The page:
Mindfulness in June

The last month of school, whether May, June or December, depending where you live in the world, is super exciting! There are many great activities, excursions, and of course, farewell assemblies or graduations. In many ways it is one of my favourite times. I love attending graduations and witnessing the success and pride of our students as they celebrate.

But the last month of school can also be super stressful.  The stack of tasks to complete is overwhelming since everything needs to be done by the end of the month before vacation begins. Students can become anxious knowing that school will not be in session for a couple of months. There are endings for many that engender feelings of sadness.

All this doesn’t even include the elements of uncertainty that may be in play, like the current situation in Ontario with labour negotiations.  And sleep and exercise can go by the wayside.

For me, this time of year can lead to less mindfulness than I like.  When you’re tired and with a massive to do list, it can be easy to react quickly or even become irritated or annoyed. My communication with others is so important and can sometimes be misinterpreted, so mindfulness is essential. I want to be mindful, always. I want to take the time to think, to react and to respond. I remind myself each morning that my behaviour matters and can have a huge impact on my relationships and trust. And without these two things, I cannot do my job effectively.

How am I mindful? Reflect. Inhale. Think. Exhale. Vow to do better. Ask for support. Breathe.

 

Living in the Tension

Ambiguity. Uncertainty. Not knowing.

Image courtesy of Pakorn at FreeDigitalPhotos.net

Image courtesy of Pakorn at FreeDigitalPhotos.net

All these arrive in times of transition. Whether we await the appointment of a new leader, or we wonder what a major decision and its effect will be on our day to day work, we feel that tension as we are suspended between what was and what will be.

Sometimes these feelings arise when we wonder about next steps or what our personal or work lives will look like in a week, a month or in a year.

Epictetus, a Stoic philosopher, said, “It’s not what happens to you, but how you react to it that matters.”

Living in that tension can be very difficult for some.  In an effort to feel better, individual leaders can push more strongly for action – any action – or move to a fixed problem solving orientation. While there might not seem to be an issue with that on the surface, quick action or decision making can lead to unintended precedents which may cause damage in the long run.

An effective leader is comfortable with uncertainty. She reacts calmly and carefully because she knows that it is part of life. Such leaders can continue to focus on what’s important and necessary while not knowing all the answers or how things may turn out.  Instead of focussing on what we don’t know, we focus on what we do know. Our certainty as school and classroom leaders can be found in what we value and believe.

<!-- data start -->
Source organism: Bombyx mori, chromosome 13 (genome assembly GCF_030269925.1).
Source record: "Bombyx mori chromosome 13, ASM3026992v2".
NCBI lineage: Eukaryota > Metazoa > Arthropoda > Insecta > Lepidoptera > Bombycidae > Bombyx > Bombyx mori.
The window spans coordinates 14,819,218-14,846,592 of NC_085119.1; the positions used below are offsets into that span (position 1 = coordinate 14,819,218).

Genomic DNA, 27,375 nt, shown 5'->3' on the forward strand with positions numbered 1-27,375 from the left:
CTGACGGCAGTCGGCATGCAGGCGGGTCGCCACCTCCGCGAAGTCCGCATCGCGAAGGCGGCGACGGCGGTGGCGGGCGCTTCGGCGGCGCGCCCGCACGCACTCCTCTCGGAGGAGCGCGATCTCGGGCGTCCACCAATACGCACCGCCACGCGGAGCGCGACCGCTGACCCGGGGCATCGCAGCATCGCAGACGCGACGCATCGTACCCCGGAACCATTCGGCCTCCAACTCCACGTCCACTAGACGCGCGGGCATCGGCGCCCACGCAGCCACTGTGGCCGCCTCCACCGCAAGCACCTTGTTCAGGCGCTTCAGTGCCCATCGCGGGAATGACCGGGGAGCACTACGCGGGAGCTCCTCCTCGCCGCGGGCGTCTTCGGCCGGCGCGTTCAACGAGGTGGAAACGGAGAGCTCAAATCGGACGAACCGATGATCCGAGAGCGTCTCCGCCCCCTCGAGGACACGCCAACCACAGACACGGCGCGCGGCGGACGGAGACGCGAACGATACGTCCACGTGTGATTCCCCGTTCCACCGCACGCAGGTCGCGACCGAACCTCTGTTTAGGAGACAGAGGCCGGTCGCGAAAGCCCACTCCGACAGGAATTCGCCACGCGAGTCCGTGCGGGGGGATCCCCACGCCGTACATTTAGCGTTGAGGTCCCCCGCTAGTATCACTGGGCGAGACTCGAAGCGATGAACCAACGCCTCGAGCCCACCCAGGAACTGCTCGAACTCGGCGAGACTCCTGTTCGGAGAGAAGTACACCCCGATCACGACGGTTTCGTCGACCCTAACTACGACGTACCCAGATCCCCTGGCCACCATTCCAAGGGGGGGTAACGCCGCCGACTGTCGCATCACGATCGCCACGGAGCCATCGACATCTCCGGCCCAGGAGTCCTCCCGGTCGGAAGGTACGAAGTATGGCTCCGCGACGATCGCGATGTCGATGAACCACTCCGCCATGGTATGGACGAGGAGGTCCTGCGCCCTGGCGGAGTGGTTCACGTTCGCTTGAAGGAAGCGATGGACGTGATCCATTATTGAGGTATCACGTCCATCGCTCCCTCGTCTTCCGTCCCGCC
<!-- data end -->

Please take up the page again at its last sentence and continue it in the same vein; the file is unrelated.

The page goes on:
What and who do you value as a school leader? What is important to preserve in these times of tension? Let that be your certainty.

Let’s Have Fun!

Kids running. Kids rolling. Kids playing. Kids laughing.

Photo Credit: 99%: "Meh" via Compfight cc

Photo Credit: 99%: “Meh” via Compfight cc

I love it!  I believe in being active and having fun. Trust me, I don’t just cycle for hours to get the exercise. It’s great being out on the road in the fresh air, pavement whizzing by. One of my favourite times of the year is the first ride in the spring.  I see the leaves unfurling and the new growth peeking out from the brown grasses, and the smell in the air is wonderful.

In Canada, kids aren’t nearly as active as they should or could be.  The recommendation from the Canadian Physical Activity Guidelines is 60 minutes of vigorous activity a day. Only 7% (yes, you read that right, 7) are doing that.  The news isn’t all bad, because about 75% of youth are active that long three times a week. Still, when you think about all the sitting that’s going on, especially in cars as most kids are driven from place to place these days, we’ve got some work to do.

Adults have a big role to play and modelling is one way to do it. I have to check in on my activity daily. Recently, I bought an activity tracker and realized how much I sit during the day.  It’s so easy to be sedentary, especially in all day meetings. Running, swimming and cycling are great, but if I spend the rest of the day sitting, it doesn’t help me that much. I’ve been making an effort to get up and walk around or go for quick walks at lunch.

Last Wednesday, I participated in the Run4Change at Bayfront Park in Hamilton with over 10 000 students and staff. It was fantastic! Mike Desjardins, our district community engagement guru, tweeted:

Kids from ages 6 to 18 were active in the park before and after the run, throwing footballs or frisbees and running around with their friends. I walked the 5K route with Mike and being around all those kids as they ran, walked or even strolled made us happy.

It was the culmination of a year of physical activity in partnership with Start2Finish, a non profit who is working to eradicate child poverty. My wish is that the students at the event had so much fun that it sparked some interest in continuing that activity. I have a friend who goes out for walks and bike rides with his kids, and they love it, even when they grumble at the beginning. Maybe all the kids from the Run4Change went home and talked about how great it was and inspired the whole family to get active. I really hope so.